Although the Philippines has been considered as among the largest producers of geothermal power worldwide, it seems that the coverage of it in the country’s mass media industry is relatively small in terms of number.
In the last few weeks, I have been engaged in conducting content and discourse analyses of news on geothermal energy published from 2019 to 2020 in both commercial and state-owned online news websites in the Philippines.
The data gathering phase was relatively daunting as it was difficult to collect the required number of articles on geothermal. I even had to expand the number of commercial news outlets being studied due to the scarcity of news articles on such a form of renewable energy.
This led to one of my key realizations from my research–that news and
information on geothermal energy, at least in the case of commercial news outlets, are not a priority, except for some news websites that have advertisers that are geothermal energy production companies. I also found that most news on the topic are placed in the “Business” or “Money” sections and are focused more on framing geothermal energy as a business investment and not as an alternative to coal and other destructive forms of energy.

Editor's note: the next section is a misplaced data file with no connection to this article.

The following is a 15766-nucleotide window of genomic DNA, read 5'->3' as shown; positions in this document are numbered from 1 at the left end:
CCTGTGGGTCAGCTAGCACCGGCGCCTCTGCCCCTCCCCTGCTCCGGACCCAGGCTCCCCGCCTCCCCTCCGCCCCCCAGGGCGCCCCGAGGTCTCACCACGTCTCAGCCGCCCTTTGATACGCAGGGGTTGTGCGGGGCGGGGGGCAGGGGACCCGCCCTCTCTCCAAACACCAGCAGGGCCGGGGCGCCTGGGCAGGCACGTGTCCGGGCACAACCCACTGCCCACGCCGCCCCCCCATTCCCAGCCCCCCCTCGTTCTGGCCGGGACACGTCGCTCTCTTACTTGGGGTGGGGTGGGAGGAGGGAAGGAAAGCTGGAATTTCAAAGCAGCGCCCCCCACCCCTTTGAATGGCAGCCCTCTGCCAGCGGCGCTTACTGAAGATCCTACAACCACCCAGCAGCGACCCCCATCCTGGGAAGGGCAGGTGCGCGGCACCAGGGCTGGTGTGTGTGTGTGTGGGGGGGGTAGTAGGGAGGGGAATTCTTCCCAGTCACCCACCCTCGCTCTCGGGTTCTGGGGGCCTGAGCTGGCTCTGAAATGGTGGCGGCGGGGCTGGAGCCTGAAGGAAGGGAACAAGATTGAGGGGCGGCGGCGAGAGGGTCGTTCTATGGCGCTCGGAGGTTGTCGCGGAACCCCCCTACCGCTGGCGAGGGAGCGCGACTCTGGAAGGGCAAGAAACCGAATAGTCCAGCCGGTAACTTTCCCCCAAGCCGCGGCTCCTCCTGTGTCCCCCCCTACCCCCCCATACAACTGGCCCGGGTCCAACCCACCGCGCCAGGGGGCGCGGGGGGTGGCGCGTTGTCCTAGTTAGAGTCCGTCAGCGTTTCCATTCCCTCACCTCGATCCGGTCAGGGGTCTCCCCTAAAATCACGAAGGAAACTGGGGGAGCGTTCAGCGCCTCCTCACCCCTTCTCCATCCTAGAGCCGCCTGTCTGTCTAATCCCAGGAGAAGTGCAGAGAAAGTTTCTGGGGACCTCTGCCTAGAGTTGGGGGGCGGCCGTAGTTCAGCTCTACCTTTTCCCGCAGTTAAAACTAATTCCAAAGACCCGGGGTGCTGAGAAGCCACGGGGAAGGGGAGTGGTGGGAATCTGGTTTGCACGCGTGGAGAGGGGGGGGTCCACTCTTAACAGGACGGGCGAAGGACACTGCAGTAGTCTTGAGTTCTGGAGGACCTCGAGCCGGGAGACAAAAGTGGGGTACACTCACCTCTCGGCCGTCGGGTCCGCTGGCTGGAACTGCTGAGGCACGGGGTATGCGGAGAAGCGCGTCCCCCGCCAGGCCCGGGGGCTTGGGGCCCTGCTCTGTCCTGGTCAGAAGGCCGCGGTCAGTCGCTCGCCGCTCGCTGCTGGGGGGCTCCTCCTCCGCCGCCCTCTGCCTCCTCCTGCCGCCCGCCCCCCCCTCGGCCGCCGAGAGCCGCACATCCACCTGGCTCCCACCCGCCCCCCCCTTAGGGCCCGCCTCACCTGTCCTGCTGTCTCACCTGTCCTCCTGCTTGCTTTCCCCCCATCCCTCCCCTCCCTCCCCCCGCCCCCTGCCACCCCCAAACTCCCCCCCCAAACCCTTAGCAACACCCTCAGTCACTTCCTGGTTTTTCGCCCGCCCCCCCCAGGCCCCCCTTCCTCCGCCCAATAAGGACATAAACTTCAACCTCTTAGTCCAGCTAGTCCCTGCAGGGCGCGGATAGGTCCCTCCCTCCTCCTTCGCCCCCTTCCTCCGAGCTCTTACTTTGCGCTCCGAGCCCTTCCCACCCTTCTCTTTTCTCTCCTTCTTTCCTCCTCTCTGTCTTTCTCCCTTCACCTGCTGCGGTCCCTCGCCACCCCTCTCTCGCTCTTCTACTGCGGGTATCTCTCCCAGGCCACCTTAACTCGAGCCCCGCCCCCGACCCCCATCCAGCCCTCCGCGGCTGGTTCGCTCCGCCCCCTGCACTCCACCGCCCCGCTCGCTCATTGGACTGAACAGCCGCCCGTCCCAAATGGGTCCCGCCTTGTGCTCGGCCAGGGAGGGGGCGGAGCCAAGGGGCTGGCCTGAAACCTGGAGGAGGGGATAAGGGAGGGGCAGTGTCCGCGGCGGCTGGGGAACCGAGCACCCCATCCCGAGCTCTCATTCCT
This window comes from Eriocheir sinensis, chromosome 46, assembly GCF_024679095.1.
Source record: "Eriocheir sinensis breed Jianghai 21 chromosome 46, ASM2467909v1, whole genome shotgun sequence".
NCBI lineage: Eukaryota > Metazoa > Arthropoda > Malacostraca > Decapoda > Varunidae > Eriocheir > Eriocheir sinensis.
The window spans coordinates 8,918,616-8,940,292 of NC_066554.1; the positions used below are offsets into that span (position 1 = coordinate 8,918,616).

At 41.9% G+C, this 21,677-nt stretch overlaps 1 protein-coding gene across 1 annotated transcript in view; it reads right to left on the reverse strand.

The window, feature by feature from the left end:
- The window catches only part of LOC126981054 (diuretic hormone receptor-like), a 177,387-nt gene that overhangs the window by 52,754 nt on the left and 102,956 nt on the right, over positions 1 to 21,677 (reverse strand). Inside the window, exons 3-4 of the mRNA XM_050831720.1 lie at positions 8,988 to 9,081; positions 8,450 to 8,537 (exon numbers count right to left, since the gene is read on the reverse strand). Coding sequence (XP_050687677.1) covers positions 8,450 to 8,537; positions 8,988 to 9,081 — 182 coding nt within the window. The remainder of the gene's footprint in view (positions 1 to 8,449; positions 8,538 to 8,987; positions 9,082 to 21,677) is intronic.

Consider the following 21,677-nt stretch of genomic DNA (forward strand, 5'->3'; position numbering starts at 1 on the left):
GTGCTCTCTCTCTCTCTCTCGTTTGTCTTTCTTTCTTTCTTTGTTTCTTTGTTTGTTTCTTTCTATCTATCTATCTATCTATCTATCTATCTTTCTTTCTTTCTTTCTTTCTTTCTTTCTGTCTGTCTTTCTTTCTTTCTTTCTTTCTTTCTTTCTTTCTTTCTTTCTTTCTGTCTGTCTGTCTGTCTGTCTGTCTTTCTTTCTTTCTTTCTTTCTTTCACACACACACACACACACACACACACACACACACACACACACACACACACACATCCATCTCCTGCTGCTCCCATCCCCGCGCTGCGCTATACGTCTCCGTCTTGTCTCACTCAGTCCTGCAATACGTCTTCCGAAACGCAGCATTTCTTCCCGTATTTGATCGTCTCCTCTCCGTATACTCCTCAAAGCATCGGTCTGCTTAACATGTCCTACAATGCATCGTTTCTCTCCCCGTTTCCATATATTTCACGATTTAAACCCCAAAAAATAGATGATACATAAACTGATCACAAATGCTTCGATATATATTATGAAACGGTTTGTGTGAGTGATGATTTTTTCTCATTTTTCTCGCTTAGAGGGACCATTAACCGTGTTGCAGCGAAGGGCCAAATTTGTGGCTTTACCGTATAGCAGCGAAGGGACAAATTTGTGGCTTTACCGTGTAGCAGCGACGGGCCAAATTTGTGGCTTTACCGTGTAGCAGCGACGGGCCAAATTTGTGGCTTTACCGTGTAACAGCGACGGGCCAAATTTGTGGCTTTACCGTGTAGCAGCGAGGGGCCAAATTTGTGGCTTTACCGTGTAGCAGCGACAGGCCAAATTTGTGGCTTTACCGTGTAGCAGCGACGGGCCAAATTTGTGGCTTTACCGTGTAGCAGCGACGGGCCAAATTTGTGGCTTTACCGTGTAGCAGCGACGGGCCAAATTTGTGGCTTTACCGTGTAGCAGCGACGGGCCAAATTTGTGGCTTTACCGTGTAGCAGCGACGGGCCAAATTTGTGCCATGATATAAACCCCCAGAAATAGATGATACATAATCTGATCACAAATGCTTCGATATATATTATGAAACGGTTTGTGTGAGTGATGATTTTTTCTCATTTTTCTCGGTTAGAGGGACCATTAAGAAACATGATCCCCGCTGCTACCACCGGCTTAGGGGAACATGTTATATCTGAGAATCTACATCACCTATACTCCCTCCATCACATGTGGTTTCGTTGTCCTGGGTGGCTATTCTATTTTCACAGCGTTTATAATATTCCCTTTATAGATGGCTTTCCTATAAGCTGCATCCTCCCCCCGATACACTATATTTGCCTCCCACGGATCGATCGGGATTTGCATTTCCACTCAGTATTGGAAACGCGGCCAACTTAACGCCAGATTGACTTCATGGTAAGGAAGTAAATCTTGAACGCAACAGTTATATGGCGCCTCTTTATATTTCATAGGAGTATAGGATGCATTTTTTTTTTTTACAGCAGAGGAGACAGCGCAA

My interviews with reporters and editors have also been most insightful in identifying the constraints that cause such shortage of news on geothermal. Among which are the absence of an environmental or energy beat and the lack of company-initiated trainings on environmental or energy reportage.
Another key realization that I gained from this experience is that there is a need for a more holistic reportage of geothermal energy in the country. There should be an attempt to explain geothermal energy in a language understandable to the general public or audience. Moreover, energy reporters should not merely talk about geothermal as a business. It should also be framed as among the solutions to possible energy crises and the country’s dependence to coal. Reports that mention scientific terminologies should include explanations of their meanings and their implications to the lives of their readers and other stakeholders.
I also do hope journalists would imitate my interviewees – Kristine Sabillo of ABS-CBN and Mary Judaline Partlow and Elvie Roman-Roa of the Philippine News Agency – who are allowing themselves to be contributors to the promotion and dissemination of necessary and significant information on geothermal and other renewable energy sources. This, in turn, may contribute to the increase in the public’s knowledge and interest on renewable energy.
I do hope that, soon enough, more journalists will gather the truth, report on the truth, and stand for the truth for a sustainable Philippines and Southeast Asia. It is, after all, among the moral duties of journalists to bring the truth to the forefront no matter the cost. Of course, this would be difficult to assert due to the different political and economic motivations and agenda of both commercial and state-owned media outlets. But I think it’s still worth a try.
Media and journalism educators, such as myself, should also assume an active role in training students to develop their skills in environmental, climate, and even energy reporting.
I want my research to serve as a wake-up call for them–for us–of the urgent need to advocate for informative, understandable, and effective environmental journalism. It certainly did for me.